We visited a school in Dunmanway today. I worked with a mixed third and fifth class. It was really neat because it was an all girl building and the kids were completely mixed in their ages in each class. I observed the class during a reading lesson. The kids were split up in pairs and had a choice from ten options. One of the options included a poem that the students were to dramatize. Wow! The students loved it! Then, I read aloud “Actual Size” and the students asked us questions. Also in the building, the school had a sensory classroom. It had all kinds of sensory materials like a swing, a soft bed, and a box of balls. It would be great for students with autism. Some teachers at the school were nice enough to take us to lunch. It was really great and such a surprise! We drove back to Cork City after working in the school and had a much needed break. For dinner, we were invited to Aisling’s home. It was so great to see her home and meet her family, as I had worked with her for a year in the CLC. They treated us so well and took really good care of us. We had lamb and all kinds of other amazing food. I am still really full! Aisling, her mother, and her brothers shared Irish music with us which I really enjoyed. Aisling then took the students out to a pub after dinner which was great fun. Now we are all back in the hostel for our last night in County Cork. I’ll add some pictures now but check for more tomorrow!
Today we went to two schools, one that only speaks in Irish. It was so much fun! The first school was Sinead’s school. I worked in first class, which is the same as second grade. I read “Actual Size” by Steve Jenkins and had the kids draw a picture in actual size. One of the groups decided to put their paper together and make a whole snake; it was great teamwork. Afterwards, we went to Aisling’s school where they only speak in Irish. It was a great experience to listen to lessons in Irish. I was amazed at how many different languages the kids learn; I really wish I had that opportunity when I was in school. Aisling had the kids sing for us and play instruments. You’ll see the pictures below. When we were finished in the schools, we went to the Jameson Distillery. I volunteered to be a taste tester. (For anyone that knows me, this is a big deal since I don’t drink alcohol) It was very interesting, and also nasty :) My favorite part of the day was at the very end when we did the Titanic Experience, and saw where the first passengers got on board the Titanic. I learned so much about the Titanic that I hadn’t heard before. I took very few pictures since we weren’t allowed to take photos inside, but see if you can find the picture of the boarding dock! Oh, and we were all given a name of a passenger. My passenger, Mary Bourke, did not make it because she stayed behind with her brother. Wow…. Check out my pictures:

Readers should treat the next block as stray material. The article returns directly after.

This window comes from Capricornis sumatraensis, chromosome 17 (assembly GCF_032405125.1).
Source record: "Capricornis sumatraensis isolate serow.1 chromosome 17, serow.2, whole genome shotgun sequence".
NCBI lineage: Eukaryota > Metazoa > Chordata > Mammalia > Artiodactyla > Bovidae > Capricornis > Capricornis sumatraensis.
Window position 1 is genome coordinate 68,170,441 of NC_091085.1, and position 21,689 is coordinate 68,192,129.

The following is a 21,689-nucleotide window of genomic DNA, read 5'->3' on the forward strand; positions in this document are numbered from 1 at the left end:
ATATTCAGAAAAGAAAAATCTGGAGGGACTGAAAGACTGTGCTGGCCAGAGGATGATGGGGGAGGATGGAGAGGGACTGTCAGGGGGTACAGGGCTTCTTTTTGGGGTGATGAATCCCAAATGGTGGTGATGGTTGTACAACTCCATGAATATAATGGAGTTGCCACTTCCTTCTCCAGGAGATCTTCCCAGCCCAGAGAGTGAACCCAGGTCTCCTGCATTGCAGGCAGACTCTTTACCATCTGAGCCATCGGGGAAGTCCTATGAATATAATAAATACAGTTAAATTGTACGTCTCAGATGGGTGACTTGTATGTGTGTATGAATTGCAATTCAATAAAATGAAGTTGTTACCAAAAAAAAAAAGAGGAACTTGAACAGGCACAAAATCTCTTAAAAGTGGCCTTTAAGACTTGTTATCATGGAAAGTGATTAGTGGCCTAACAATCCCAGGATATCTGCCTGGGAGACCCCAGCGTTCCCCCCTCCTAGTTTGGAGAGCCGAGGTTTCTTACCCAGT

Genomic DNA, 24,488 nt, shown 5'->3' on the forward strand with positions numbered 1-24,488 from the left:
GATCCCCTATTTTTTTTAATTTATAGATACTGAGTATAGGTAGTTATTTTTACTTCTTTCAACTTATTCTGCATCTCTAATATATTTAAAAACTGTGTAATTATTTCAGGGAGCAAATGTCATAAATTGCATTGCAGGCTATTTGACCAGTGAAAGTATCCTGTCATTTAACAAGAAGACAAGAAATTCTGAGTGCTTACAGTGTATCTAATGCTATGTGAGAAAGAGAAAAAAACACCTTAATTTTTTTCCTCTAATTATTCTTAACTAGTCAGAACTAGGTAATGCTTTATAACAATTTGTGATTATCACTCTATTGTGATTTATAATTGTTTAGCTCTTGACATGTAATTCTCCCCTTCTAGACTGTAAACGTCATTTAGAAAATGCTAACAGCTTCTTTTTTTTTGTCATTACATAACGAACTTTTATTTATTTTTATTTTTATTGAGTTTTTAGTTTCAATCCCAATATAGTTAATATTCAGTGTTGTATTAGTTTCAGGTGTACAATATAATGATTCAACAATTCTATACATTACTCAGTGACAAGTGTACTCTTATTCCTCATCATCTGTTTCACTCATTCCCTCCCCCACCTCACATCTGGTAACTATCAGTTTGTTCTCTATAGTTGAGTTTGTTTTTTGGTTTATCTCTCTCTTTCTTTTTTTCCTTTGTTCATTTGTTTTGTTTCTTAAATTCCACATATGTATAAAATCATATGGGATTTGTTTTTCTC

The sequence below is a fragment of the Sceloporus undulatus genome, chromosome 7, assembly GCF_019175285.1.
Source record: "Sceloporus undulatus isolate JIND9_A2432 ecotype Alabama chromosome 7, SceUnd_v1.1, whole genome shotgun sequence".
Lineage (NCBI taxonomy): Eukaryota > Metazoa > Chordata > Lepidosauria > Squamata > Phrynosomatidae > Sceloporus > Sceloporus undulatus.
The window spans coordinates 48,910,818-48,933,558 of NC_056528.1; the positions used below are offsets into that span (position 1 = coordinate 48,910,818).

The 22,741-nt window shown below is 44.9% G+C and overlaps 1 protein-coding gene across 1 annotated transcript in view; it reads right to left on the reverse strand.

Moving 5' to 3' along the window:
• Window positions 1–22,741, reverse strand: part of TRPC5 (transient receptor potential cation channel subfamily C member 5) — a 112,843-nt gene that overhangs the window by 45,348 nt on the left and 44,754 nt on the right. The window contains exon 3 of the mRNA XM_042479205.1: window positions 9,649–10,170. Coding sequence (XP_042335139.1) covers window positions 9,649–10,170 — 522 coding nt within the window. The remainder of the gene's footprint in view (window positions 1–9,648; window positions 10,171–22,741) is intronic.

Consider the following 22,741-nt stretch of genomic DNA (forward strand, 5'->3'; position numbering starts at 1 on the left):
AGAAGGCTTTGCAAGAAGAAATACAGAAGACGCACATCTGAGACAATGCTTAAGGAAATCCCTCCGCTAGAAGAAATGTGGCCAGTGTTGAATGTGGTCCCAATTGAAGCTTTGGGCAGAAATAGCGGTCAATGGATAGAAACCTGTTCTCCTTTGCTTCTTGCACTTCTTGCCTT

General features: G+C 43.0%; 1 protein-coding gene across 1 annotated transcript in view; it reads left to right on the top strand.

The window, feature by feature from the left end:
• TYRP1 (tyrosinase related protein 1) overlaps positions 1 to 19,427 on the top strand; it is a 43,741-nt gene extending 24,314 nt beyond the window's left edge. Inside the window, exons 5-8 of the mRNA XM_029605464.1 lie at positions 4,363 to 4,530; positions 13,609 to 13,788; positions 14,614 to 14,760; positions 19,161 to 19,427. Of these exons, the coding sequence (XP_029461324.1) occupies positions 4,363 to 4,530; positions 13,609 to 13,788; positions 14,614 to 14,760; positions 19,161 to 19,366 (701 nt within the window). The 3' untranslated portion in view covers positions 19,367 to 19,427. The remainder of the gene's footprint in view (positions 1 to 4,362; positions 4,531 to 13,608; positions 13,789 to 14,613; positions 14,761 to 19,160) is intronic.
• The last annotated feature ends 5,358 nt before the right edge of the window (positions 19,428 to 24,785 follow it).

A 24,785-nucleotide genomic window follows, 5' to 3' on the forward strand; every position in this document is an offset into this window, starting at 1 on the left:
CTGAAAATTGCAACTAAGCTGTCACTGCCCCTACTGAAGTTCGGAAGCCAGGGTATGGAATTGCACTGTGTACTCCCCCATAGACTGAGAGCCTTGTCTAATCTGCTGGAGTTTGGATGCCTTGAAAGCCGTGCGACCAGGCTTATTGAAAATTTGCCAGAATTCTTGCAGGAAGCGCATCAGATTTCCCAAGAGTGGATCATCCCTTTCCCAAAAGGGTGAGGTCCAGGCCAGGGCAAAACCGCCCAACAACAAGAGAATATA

We started off the day by traveling to Cork. The rain was pouring down heavy as we drove back really skinny and windy roads. We went to see caves which were really neat. They told us how they have vocal performances in the caves which I would love to attend! Also, our tour guide explained how we can use our imagination and see things like bacon, and angels wings in the caves. See if you can find them in my pictures. :) Then, Sinead (a past graduate assistant in the CLC) and her mother invited all of us over for dinner. It was great to see an Irish home! Dinner was amazing and they really took good care of us (lasagna, salad, tea, lots of dessert, and even gifts!) we relaxed at the house and enjoyed he gorgeous view from their sunroom, which made me want a sunroom for my house even more. After lunch, we went to the Blarney Castle where we kissed the Blarney Stone to get the gift of gab. I bet you are all excited I was given this gift :) the castle was gorgeous with tons of gardens and a stream. The pictures are well worth looking at!
We took the trip north to Dublin today. It was really neat to see the biggest city in Ireland; it had a lot of character. I was surprised to see a lot if the same stores that we have in the states. The streets were busy but nothing close to NYC. All the cashiers were much nicer in Ireland than in the states though. We had the pleasure of having Aisling and Patrick (both past graduate assistants in the centre) join us for the day. What fun! Here are some pictures: